Why do some of us take composers who teach younger students less seriously than composers who teach at universities?
The Da Vinci Code gets more play from the music than the plot, the International Music Police launch their own Schoenberg investigation, expected chatter concerning lists and critics. Plus: How did that piano get there?
Writing about iPods is totally cliché; but I’m doing it anyway.
It has occurred to me that our music is probably less a result of our processes than vice versa: We want to meet certain goals in our music, so we’ve accumulated, synthesized, and exercised skills that allow us to accomplish these goals.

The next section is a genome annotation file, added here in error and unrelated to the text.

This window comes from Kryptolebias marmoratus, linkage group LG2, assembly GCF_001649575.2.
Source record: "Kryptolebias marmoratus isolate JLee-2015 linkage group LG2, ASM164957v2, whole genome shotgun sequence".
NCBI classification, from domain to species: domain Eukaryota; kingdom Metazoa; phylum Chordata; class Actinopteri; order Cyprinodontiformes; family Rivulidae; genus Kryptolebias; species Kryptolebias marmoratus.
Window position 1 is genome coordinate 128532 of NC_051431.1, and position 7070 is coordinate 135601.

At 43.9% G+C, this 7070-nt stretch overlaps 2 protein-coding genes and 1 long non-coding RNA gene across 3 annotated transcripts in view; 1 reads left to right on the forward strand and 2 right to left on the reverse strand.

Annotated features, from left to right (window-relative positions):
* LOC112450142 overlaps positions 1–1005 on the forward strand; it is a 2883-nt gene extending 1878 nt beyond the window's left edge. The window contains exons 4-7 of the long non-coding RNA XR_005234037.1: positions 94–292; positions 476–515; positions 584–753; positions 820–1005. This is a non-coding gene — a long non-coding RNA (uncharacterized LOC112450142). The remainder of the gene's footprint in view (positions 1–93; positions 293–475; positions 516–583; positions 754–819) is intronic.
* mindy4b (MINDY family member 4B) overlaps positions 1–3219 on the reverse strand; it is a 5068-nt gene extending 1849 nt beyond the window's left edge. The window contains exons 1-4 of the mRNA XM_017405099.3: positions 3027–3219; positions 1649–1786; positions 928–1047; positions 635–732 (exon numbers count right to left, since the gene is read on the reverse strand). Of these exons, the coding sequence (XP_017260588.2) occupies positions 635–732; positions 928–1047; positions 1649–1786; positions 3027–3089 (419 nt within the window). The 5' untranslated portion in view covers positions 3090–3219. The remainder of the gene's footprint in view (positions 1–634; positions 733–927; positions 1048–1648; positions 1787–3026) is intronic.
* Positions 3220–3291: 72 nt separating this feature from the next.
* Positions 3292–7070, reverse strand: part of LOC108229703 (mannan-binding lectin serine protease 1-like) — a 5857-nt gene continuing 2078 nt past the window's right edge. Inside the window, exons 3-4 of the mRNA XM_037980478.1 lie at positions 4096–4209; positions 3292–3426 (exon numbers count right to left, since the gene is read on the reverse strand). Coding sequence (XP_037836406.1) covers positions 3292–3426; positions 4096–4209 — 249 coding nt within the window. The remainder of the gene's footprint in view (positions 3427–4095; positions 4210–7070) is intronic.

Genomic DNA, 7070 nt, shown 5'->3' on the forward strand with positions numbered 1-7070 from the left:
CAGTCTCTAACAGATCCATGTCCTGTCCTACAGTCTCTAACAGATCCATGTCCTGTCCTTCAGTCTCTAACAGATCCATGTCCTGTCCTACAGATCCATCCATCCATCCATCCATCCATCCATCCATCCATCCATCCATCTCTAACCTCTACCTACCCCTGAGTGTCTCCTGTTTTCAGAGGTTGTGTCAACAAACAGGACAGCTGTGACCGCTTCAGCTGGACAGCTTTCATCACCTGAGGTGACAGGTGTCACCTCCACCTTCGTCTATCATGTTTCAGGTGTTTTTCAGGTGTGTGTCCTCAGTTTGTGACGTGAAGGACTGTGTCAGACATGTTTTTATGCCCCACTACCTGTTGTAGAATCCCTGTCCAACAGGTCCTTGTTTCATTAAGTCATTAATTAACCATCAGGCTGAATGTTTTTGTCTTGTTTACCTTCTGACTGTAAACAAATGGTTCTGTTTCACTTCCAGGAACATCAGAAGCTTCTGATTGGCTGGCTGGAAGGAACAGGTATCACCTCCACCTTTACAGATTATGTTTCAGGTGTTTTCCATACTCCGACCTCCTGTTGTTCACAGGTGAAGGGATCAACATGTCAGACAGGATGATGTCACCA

If you’re doing several different things at once, are you really paying attention to any of them?
Why is it that we take such care programming a concert by professionals, yet often fail to take the same approach with our students?
I’m still as excited as I was before I arrived in Minneapolis 10 days ago for the Composer Institute.
Gossip and post-modernist fun in a time of economic and social uncertainty.
Exhaustion and its effects have begun to sink in, for all of us involved. The glazed-over look has become all the rage in the wing of Orchestra Hall we’ve taken over.
Have I lost focus, here in orchestra-orgasmafantasyland? Have I begun to think that now I would actually like to inhabit this world and set up a little patisserie?